Of course Five Star, the intrepid mystery publisher that actually bought the book, just calls it a dystopian mystery. I love you, Five Star!

When she isn't writing fiction, Ellen is helping others shape their work as a freelance editor and as editor of The Poisoned Pencil, a children's/YA mystery imprint of Poisoned Pen Press. Learn more about Ellen's writing at


Sheila Connolly said...

Welcome, Ellen. You've presented an intriguing description of the evolution of your story, and sometimes you just have the follow where the story leads you.

I agree about the never-ending, ever-changing list of rules for writing. I think a lot of writers grasp at any idea that holds even a small promise of success. But I harbor a niggling desire to feed all these rules into a smart computer and see what the machine spits out.

Elizabeth Zelvin said...

Ellen, the bottom line is you've written a book that sounds well worth reading. And remember that "write something fresh and original" is one of those contradictory dicta, along with "write something like the last bestseller." You and your publisher have both covered--you wrote from the heart, they labeled it as if it's the next Hunger Games. :)

Steven M. Moore said...

Hi Ellen,
I've eschewed the dictum "Write what you know." I've also decided that traditional publishing, by preferring the sure bet (what they imply by "write something like the last bestseller"), is always going to be six months to years behind the market anyway.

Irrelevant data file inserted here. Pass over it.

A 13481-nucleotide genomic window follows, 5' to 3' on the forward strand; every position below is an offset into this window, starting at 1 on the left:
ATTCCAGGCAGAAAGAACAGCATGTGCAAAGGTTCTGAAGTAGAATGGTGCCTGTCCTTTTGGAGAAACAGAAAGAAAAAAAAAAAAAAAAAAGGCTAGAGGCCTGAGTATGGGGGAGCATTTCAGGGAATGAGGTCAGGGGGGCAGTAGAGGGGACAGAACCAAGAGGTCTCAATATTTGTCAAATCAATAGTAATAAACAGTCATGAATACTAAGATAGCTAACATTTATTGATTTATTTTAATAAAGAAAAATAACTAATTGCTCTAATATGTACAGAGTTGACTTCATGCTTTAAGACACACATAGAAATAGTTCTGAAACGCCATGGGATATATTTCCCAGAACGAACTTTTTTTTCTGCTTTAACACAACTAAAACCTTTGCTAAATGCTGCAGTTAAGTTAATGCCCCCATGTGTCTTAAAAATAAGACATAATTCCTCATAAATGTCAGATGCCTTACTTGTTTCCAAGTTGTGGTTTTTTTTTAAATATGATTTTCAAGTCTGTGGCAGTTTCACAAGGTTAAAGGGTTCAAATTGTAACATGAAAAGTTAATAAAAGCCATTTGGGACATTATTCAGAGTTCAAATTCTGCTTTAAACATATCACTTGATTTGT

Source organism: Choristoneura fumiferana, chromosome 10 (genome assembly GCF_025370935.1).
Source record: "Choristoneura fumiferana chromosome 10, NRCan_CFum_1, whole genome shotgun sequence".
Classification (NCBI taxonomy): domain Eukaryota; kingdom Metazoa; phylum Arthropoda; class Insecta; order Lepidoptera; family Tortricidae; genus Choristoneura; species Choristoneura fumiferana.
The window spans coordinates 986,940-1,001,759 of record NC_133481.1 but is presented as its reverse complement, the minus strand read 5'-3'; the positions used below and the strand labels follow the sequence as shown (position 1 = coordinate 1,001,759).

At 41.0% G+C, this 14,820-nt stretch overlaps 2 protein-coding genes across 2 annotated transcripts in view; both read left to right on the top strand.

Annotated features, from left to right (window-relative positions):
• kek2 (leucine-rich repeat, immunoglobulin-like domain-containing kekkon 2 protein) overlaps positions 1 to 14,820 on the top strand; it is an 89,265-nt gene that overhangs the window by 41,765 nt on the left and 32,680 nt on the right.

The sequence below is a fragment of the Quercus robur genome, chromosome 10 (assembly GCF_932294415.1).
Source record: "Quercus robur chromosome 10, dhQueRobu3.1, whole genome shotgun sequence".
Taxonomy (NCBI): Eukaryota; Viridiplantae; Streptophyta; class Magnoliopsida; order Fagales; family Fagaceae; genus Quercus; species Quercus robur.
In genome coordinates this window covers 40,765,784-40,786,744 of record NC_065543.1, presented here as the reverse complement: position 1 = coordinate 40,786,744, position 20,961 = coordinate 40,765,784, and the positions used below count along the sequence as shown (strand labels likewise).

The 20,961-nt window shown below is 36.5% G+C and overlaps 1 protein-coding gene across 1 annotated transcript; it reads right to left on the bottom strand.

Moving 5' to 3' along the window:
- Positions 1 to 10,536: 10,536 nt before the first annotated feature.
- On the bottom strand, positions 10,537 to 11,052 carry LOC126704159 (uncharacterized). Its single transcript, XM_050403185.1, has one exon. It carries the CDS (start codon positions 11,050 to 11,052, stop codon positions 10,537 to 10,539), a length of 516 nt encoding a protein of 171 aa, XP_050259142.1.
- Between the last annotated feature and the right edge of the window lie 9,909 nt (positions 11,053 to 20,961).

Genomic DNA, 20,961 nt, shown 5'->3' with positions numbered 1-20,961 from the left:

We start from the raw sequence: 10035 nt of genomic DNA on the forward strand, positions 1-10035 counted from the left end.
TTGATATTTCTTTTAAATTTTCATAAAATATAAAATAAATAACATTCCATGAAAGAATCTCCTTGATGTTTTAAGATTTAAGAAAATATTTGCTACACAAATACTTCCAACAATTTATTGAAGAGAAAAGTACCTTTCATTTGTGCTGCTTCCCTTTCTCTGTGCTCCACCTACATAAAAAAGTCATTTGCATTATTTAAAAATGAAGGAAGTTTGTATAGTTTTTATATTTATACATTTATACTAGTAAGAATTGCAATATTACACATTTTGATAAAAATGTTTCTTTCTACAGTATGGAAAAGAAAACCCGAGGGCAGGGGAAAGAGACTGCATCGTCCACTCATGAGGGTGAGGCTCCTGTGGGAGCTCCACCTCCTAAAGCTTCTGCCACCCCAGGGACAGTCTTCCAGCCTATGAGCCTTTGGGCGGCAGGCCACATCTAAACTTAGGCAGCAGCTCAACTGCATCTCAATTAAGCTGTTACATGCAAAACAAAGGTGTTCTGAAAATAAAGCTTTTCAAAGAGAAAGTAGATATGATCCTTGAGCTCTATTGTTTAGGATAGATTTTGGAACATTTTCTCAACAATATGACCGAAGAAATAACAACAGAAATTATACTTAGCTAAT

My modus operandi has always been "write what I like to read." The first criterion, then, is to write one helluva story, irrespective of the genre. Because I like sci-fi, mysteries, and thrillers, I tend to combine those in my writing. I don't sell many books because I don't write paranormal romances or paranormal erotica, but I don't care. Unless I write what I want to write, I'd go crazy, because my writing makes all the PR and marketing crap tolerable.
In other words, I think we have to be different drummers to stay sane (if writers can ever be called sane).

Sandra Parshall said...

Thanks so much for visiting this weekend, Ellen. You construct a story pretty much the way I do -- by pulling together various strings as you go along. I'm always amazed by the end at the complex weave my original idea has turned into.